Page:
Biking the National Parks

July 09, 2014

by Meredith Powlison, PeopleForBikes West Coast events crew

On our travels out west, we often find ourselves surrounded by people on vacation. This is no coincidence. We've gotten pretty good at picking fun routes to the events we attend and we've also been lucky enough to pass through a handful of National Parks. With our bikes on top of the car, it's easy to get out for a ride. Plus we find that biking through the National Parks is often the best way to see it––slower than driving through and quieter without a shuttle bus narrator.

A few things we've learned along the way:

  • Ride first thing in the morning for quieter roads and cooler temperatures.
  • There are often stops along the way where you can fill up water bottles and find a restroom. Check out the park map before you go and look at bulletin boards to see if any water sources are closed.
  • Some parks have bike lanes that lead up to the entrance. It can be cheaper to enter on a bike than in a car.
  • Take into account that cellphone reception is often spotty or nonexistent.

Here are some of our favorite National Park rides so far this summer:

Arches National Park

Arches National Park was awesome because is so close to Moab, so there are a lot of options for good post-ride snacks. We rode from the Visitor's Center, off of Route 191, which is the lowest point in Arches (4,085 feet). The road through the park immediately goes up a sizeable climb, so make sure you are well caffeinated and hydrated ahead of time. After the initial climb, you'll ride past some spectacular scenery, like Courthouse Towers and Balanced Rock. We continued on for about 14 miles into the park and the 28-mile round trip included 2,880 feet of climbing. You can make a much longer ride out of this one, too, if you're feeling like a challenge. It gets hot in the desert, so ride early! Plus there's less traffic in the park in the morning.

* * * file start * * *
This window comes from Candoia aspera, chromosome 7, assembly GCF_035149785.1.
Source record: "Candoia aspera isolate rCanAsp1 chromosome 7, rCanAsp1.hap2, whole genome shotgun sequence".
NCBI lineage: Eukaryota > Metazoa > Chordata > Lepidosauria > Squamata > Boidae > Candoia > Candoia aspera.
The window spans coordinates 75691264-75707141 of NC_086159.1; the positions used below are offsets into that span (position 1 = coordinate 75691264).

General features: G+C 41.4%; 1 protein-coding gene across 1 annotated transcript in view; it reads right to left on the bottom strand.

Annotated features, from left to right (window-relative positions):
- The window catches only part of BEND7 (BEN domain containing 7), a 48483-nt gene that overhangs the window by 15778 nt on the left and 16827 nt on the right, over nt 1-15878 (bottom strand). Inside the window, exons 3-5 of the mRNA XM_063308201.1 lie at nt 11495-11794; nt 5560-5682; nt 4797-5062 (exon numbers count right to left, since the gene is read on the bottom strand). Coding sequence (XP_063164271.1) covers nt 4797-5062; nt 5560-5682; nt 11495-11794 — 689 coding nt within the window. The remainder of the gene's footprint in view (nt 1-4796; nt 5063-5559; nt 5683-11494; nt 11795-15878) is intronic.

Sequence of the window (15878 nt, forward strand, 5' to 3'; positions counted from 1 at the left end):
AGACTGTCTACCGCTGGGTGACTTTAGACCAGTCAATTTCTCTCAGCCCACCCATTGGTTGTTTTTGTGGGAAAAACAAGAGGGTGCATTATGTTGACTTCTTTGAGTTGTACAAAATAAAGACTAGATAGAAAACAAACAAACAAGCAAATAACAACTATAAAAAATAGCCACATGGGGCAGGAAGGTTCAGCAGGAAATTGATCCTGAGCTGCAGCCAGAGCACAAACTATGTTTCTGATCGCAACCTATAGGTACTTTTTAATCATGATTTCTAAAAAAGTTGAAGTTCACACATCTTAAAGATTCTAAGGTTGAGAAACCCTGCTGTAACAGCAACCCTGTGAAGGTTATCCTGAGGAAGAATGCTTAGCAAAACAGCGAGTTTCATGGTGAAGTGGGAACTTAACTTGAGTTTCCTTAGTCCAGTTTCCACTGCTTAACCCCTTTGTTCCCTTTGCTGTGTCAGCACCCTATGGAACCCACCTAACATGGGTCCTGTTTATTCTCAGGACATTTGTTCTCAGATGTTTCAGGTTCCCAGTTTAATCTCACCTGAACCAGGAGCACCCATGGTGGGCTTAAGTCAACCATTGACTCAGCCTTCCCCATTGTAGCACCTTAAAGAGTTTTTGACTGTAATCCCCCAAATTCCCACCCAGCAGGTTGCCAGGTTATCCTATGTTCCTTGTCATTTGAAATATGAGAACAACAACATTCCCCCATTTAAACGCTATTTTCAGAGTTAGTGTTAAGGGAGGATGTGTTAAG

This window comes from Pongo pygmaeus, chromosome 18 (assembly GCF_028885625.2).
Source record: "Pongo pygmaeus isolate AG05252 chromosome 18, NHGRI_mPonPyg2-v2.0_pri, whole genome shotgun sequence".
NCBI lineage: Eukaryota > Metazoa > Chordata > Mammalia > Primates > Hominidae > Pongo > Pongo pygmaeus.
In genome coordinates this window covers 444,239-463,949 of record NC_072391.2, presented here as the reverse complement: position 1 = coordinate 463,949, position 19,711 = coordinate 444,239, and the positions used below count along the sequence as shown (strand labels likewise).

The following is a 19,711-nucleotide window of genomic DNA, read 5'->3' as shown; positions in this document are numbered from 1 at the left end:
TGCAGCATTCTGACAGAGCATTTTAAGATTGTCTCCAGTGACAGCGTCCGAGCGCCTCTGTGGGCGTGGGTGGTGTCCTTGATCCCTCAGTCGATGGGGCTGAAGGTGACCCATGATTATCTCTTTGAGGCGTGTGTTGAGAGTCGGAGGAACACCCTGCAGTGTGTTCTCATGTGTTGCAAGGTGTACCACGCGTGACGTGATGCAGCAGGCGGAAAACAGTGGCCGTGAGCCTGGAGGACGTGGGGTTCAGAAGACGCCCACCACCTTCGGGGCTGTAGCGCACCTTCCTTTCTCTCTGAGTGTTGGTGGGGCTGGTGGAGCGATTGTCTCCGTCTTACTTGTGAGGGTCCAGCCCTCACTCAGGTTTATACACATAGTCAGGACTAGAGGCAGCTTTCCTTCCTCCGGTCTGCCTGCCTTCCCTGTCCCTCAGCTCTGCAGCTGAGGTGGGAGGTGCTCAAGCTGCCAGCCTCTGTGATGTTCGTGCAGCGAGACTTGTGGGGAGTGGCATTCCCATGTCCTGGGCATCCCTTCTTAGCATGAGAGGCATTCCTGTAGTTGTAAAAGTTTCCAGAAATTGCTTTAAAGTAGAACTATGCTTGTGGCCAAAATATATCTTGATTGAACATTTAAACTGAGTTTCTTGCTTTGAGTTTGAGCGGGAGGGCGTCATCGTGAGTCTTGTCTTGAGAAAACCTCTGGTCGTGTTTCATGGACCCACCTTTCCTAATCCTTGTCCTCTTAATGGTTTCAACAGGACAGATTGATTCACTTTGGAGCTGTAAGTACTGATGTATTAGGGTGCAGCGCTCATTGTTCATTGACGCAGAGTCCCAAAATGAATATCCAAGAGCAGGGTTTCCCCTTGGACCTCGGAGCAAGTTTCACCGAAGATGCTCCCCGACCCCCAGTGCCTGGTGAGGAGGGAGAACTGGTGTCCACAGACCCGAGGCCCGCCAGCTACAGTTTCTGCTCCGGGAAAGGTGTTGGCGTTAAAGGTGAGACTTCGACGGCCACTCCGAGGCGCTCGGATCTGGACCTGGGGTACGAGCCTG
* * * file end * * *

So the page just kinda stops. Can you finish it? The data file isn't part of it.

Grand Canyon National Park

Our ride through along the Grand Canyon's South Rim was a mellow one, with lots of stops at viewpoints along the way. From Grand Canyon Village, we rode west on Hermit Road, an 8-mile road that ends at Hermits Rest. Only Grand Canyon shuttle buses are allowed on the road from March to December, so it is pretty quiet to ride. However, the buses can't pass riders unless they are stopped, so make sure to move over if a bus approaches. There are many awesome stops along the way where you can see the Canyon and the Colorado River below, like Hopi Point and Pima Point. It's relatively flat and there's also a bike path that runs adjacent to the road for the final few miles. Watch out for elk! They are everywhere.

Joshua Tree National Park

This is where to ride when you're looking for the elusive Lorax. Located in the Mojave and Colorado deserts of southeastern California, there are several options for road riding in Joshua Tree. Our 50-miler took us from the Jumbo Rocks campground out to Keys View. The road through the Mojave Desert has, of course, many Joshua trees and some very cool rock formations. The climb to Keys Views, at 5,185 feet of elevation, was made easier due to a tailwind when we rode; from there, you can see the San Andreas Fault and Coachella Valley below. From Keys View we headed out on Park Boulevard to the West Entrance by Joshua Tree Village, which included a good climb on the way back into the park. Since it's the desert, ride early in the morning when it is cooler out. And don't forget to check out the Cholla Garden

Zion National Park

Like the Grand Canyon, Zion's main road is also restricted to shuttle buses with the same rules in play. The ride along the Zion Canyon Drive in southwestern Utah is amazing. You'll pass under beautiful sandstone cliffs, see famous landmarks like the Three Patriachs and Angels Landing and ride along the Virgin River. If you go in April like we did, you'll also see a lot of windflowers. The scenic drive ends at the Temple of Sinawava, where the Zion Narrows begins. If you've got time, make sure you get some hiking in to check out the views of the canyon from the top.

Have you been on any awesome rides through the National Parks?

 

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